If I told you tomorrow you have to cook at her restaurant, would you be able to do that?
Roguez: Even if I leave my mark on the food, that kind of traditional cuisine is never abandoned, and it can be found in a large number of recipes, but it's just used in a different way. My sampling menu has an oyster with glazed "pitu caleya" Asturias chicken. We make the base for the chicken in the traditional way, poaching the vegetable base for a long time, and cooking it for hours. Having said that, if I try to make stews or more traditional recipes, I'm sure María would have a few things to say about it. I'm quite positive about that!
Rosales: Of course. When all's said and done, we're professional chefs. What I'm sure of is that I wouldn't get the same results, even if she gave me her recipes. Without realising it, I'd add in my experiences and sensitivity, which would be different to hers. We've carried a different baggage, we're different too, and our cooking reflects that.
What do you understand by tradition?
Roguez: Our grandmothers' stews and recipes, cooked patiently, with no rush, using high-quality local produce, with fewer imports and preservatives.
Rosales: Tradition means the roots and culture of a certain location, which moves us to try to maintain ingredients and recipes the ingredients form part of, which are now disappearing in some places, unfortunately.
What do you understand by state-of-the-art?
Roguez: Innovation, fusion. Inventing is more and more difficult, but what you can do is seek out new flavours and new techniques for recipes you can have fun discovering.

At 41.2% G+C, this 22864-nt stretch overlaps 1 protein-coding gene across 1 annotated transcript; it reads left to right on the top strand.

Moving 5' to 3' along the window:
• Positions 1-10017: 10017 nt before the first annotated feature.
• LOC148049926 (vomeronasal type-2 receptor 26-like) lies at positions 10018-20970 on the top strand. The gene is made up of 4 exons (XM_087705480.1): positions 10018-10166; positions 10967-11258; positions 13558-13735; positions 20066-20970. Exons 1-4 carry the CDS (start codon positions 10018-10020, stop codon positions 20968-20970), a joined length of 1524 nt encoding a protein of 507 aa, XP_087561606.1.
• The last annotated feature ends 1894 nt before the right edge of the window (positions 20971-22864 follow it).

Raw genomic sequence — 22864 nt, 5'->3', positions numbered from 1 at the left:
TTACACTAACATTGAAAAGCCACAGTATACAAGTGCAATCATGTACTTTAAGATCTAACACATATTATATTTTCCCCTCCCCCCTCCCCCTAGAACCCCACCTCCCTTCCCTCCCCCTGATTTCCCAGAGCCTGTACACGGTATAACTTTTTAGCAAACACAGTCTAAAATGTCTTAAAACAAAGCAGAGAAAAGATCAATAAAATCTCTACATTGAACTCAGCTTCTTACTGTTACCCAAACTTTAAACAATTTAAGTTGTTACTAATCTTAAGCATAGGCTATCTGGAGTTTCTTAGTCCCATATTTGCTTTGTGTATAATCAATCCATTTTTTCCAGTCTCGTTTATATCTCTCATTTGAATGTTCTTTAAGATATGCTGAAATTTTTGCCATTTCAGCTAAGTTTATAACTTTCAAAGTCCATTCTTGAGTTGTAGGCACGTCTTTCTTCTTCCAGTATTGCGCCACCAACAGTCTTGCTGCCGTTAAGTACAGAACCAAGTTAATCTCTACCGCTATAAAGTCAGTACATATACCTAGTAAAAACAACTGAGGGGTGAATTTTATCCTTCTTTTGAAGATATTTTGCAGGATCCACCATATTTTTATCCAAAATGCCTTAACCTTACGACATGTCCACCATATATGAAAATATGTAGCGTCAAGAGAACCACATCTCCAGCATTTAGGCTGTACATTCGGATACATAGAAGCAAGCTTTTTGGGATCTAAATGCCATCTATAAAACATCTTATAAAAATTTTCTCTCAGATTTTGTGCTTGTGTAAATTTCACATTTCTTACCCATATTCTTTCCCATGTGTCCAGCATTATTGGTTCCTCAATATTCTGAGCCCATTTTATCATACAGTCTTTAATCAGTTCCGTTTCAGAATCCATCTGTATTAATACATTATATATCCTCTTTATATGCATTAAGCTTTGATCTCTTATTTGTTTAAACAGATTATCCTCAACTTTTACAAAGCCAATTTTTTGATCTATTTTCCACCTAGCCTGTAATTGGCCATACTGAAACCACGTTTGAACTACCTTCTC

Rosales: There's a certain amount of obliqueness between the two terms, which is more sensitive than we traditionally imagine. Traditional fare along with less conventional combinations ... obviously choice of technique and due care with all the components of a meal enrich the food and take it to another level, up to "experience" status.
Who are your culinary references?
Roguez: Alexandre Couillon and Angel León.
Rosales: I was enormously lucky in that initially I was taken in and treated most affectionately by Luis Alberto and María Jesús at Casa Fermin (Oviedo). After that I immersed myself in books, videos etc., and I began to try things, and here I am. Obviously my parents - my mother, with her stews, and my father, cooking fish - are the most essential factors in my career.
Would you prefer to eat at El Llar de Viri or at Casa Marcial?
Roguez: They both have legendary styles of cuisine, but because I worked for Nacho, his restaurant would definitely be my first option.
Rosales: A tough decision. Neither of them could exist without the other. I wouldn't reject either of them.
Complete this sentence:
"Fabada", scorpion fish cake or "pote" stew are recipes that ...
Roguez: Even though they're classic Asturian recipes, we can update and modernise them, touching them up a little without forsaking their roots.
Rosales: They represent the huge heterogeneity of Asturias.
When I look at the menu in a restaurant in Asturias, or a Spanish restaurant, and I read "tuna tataki" or "cheesecake" ...
Roguez: These are trends, after all, even though they may seem to be never-ending. I don't see the need, by the way, to write "cheesecake" in English, instead of "tarta de queso" ...
Rosales: Calling things by their name isn't so important if they're related to local produce. If they're really faithful to their origins and techniques, I think that's fine.
The future of cooking depends on ...
Roguez: All of us being aware of the way things are, and that we have to start being more responsible with what we eat, and what we buy for our restaurants.
Rosales: Believing in what you do, and doing it with all the love we feel for our profession.